The Unexpected Gift of Sharing Our Stories

Today I have a guest post for you by Kathleen Guthrie Woods who  is a long time member of the childless community & you may have come across if you follow Life Without Baby. She’s also the author of ‘The Mother of All Dilemmas: Dreams of Motherhood and the Internship That Changed Everything’ which has recently been published. In addition to writing for us, I’m really pleased to be able to offer a book giveaway, you can read how to enter at the end of this post. 

And now over to Kathleen.

Telling our stories, sharing our truths about being childless-not-by-choice, is scary. Even now, years into my journey of making peace with my status, whenever I’m asked “Do you have kids?”, I feel my jaw and stomach clench as I anticipate the reactions I’ll get to my answer. Four out of five times, the person I’m talking with will judge and try to fix me, and I feel my courage and manners are being tested.

But I’ve also learned to recognize the silver lining of opening up. Let me give you an example.

Several years ago, at a business networking event, I gritted my teeth while an older woman, after hearing my elevator speech about my writing, jumped in with “Why don’t you just adopt?” and “My friend’s daughter had a miracle baby when she was 53!” and “Maybe you didn’t really want to be a mother badly enough.” I sensed this wasn’t a teachable moment, so I said something like, “Thanks, but not really appropriate for me, and—hey—I need to refresh my drink!”

While I waited in line at the bar (Breathe, Kath, breathe…), I was approached by a young woman. “I’m sorry to bother you, but I overheard you talking and…” and this is when she whispered, “…that’s my story.” She then confided in me that she had very recently had a second miscarriage. I led her to a quieter room and listened as she told me her story, one that I was familiar with, as I’d heard similar stories from readers of my columns for the website Life Without Baby. The longing, the hoping, the heartbreak, the shame, the grief, and the isolation. I was humbled that she had identified me as someone she could open up to, and I was incredibly grateful that I could pass along a gift that had been given to me in darker days. “You are not alone,” I said to her.

“You are not alone” are four of the sweetest words I know. I think back to the days when I felt like the world was shutting me out, when I felt like a loser and a freak, the last of the single and childless women. By chance I connected with Lisa Manterfield during this period. As we became acquainted, we learned we were both on a journey of pursuing motherhood, and when Lisa founded Life Without Baby, I joined as a regular columnist.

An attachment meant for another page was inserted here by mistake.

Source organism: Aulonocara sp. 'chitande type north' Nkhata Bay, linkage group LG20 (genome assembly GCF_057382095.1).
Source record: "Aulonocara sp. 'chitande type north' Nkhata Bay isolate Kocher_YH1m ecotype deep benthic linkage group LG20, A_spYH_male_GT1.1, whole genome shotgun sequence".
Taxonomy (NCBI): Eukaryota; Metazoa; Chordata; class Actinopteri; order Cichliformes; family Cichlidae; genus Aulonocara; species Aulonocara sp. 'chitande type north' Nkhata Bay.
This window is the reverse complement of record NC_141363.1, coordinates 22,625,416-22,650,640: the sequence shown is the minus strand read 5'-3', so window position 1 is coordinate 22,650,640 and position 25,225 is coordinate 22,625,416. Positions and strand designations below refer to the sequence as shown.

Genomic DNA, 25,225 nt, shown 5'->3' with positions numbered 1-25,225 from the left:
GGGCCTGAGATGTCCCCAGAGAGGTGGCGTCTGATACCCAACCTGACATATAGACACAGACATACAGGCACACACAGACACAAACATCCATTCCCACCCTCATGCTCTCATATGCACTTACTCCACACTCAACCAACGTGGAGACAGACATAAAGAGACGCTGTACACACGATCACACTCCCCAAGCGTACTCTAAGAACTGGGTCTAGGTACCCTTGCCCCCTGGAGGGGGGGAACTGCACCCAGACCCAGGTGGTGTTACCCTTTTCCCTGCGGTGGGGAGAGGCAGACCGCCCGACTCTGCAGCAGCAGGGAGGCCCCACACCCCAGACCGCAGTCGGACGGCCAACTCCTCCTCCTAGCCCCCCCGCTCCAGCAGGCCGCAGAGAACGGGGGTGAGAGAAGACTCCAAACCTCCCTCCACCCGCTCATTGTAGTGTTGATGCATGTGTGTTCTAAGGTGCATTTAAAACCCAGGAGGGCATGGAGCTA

Honestly, when I drafted my first blog post, I figured I was writing for an audience of two: Lisa and me. Although I was nervous as heck when I started publicly sharing my story, I figured I was writing my way through and to my own decision-making and healing, which was true. And then, as I opened up my heart, something amazing happened: other women opened their hearts to me, shared their experiences and hard-won wisdom, and offered me their support. Unexpectedly, I was on the receiving end of unconditional compassion from women I could relate to and who could, it seemed, read my thoughts and finish my sentences. Every time I read “That’s exactly how I feel!” in a comment, I wanted to cry with relief.

I learned that I was not a one-in-a-billion freak, but actually part of the nearly 20% of women who would not have children. Across oceans and time zones, we encouraged and supported each other. We said “I’m so sorry for your loss,” and we helped each other heal and move on with our lives.

Lesley and I have talked about how when we make ourselves vulnerable through telling our stories, we open the door for other people to be vulnerable with us, and everyone grows. What a tremendous gift! She offers a beautiful opportunity for all of us to do this through her Inspirational Stories. I hope you’ll read the stories that have been posted, and I hope you’ll consider sharing your answers to the questions as well.

Please take to heart that we are part of an international sisterhood of phenomenal woman. We are courageous. We are generous with our kindness and compassion. Today you might need to hear “You are not alone,” then one day, I trust, you will be in a position to offer this message to another woman in need.

More about Kathleen

Kathleen Guthrie Woods wrote the “It Got Me Thinking…” and “Our Stories” columns for Life Without Baby, and she co-authored Life Without Baby: Holiday Companion with Lisa Manterfield. The Mother of All Dilemmas, her memoir with a message, is available in Kindle ebook and paperback on Amazon.